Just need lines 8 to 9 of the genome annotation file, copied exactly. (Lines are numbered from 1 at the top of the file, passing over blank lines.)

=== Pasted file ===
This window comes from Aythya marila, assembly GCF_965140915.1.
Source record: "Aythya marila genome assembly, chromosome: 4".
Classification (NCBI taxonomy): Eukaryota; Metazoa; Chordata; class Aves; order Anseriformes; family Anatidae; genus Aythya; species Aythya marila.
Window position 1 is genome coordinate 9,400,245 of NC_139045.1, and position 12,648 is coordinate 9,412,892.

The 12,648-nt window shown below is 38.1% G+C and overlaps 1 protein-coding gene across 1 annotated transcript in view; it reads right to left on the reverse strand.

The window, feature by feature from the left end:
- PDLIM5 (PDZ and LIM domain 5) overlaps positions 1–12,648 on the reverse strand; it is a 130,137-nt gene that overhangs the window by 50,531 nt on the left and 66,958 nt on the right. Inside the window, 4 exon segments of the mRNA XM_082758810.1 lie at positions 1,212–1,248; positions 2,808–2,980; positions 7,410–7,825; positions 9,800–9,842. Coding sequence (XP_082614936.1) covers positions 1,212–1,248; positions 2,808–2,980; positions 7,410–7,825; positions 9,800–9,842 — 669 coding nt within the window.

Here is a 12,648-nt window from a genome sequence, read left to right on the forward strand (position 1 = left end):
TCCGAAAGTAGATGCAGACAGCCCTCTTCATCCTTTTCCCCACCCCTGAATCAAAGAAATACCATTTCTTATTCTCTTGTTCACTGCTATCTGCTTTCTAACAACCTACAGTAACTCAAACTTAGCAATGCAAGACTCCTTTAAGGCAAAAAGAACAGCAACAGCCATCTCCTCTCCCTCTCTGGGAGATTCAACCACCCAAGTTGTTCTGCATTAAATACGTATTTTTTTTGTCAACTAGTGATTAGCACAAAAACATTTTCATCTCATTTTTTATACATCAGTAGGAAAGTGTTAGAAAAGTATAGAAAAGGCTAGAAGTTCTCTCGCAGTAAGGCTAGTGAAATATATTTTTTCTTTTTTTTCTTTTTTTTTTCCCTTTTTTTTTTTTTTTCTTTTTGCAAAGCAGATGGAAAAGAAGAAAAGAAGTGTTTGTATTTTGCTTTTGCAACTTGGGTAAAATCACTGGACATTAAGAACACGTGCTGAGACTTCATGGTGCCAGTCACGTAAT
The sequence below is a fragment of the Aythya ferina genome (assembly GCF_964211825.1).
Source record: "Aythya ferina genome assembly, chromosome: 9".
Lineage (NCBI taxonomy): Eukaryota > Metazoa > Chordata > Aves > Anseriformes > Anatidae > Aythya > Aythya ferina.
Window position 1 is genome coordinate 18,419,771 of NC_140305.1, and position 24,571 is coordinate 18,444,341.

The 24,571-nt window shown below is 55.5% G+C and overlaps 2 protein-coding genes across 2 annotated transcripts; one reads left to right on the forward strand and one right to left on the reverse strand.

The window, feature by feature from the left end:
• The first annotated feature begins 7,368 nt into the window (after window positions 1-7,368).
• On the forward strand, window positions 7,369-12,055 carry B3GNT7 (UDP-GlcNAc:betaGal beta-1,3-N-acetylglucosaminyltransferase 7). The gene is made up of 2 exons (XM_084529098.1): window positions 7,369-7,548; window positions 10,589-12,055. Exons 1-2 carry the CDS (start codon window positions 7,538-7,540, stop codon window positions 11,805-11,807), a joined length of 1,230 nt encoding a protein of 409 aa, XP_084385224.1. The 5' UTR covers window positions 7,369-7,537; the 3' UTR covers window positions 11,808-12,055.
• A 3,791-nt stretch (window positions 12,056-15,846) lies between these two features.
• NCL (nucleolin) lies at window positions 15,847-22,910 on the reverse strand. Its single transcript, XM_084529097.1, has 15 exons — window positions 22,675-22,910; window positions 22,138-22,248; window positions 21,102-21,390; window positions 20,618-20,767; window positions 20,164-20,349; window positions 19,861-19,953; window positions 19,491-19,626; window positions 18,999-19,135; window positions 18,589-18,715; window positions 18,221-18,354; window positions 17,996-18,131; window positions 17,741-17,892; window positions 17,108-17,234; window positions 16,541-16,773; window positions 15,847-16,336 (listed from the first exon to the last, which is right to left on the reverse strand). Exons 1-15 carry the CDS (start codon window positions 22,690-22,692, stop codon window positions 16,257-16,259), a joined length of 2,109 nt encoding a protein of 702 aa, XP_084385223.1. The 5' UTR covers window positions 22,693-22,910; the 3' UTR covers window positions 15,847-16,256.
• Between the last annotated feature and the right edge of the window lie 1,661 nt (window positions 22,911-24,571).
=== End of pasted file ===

Here is a 12,648-nt window from a genome sequence, read left to right on the forward strand (position 1 = left end):
TCCGAAAGTAGATGCAGACAGCCCTCTTCATCCTTTTCCCCACCCCTGAATCAAAGAAATACCATTTCTTATTCTCTTGTTCACTGCTATCTGCTTTCTAACAACCTACAGTAACTCAAACTTAGCAATGCAAGACTCCTTTAAGGCAAAAAGAACAGCAACAGCCATCTCCTCTCCCTCTCTGGGAGATTCAACCACCCAAGTTGTTCTGCATTAAATACGTATTTTTTTTGTCAACTAGTGATTAGCACAAAAACATTTTCATCTCATTTTTTATACATCAGTAGGAAAGTGTTAGAAAAGTATAGAAAAGGCTAGAAGTTCTCTCGCAGTAAGGCTAGTGAAATATATTTTTTCTTTTTTTTCTTTTTTTTTTCCCTTTTTTTTTTTTTTTCTTTTTGCAAAGCAGATGGAAAAGAAGAAAAGAAGTGTTTGTATTTTGCTTTTGCAACTTGGGTAAAATCACTGGACATTAAGAACACGTGCTGAGACTTCATGGTGCCAGTCACGTAAT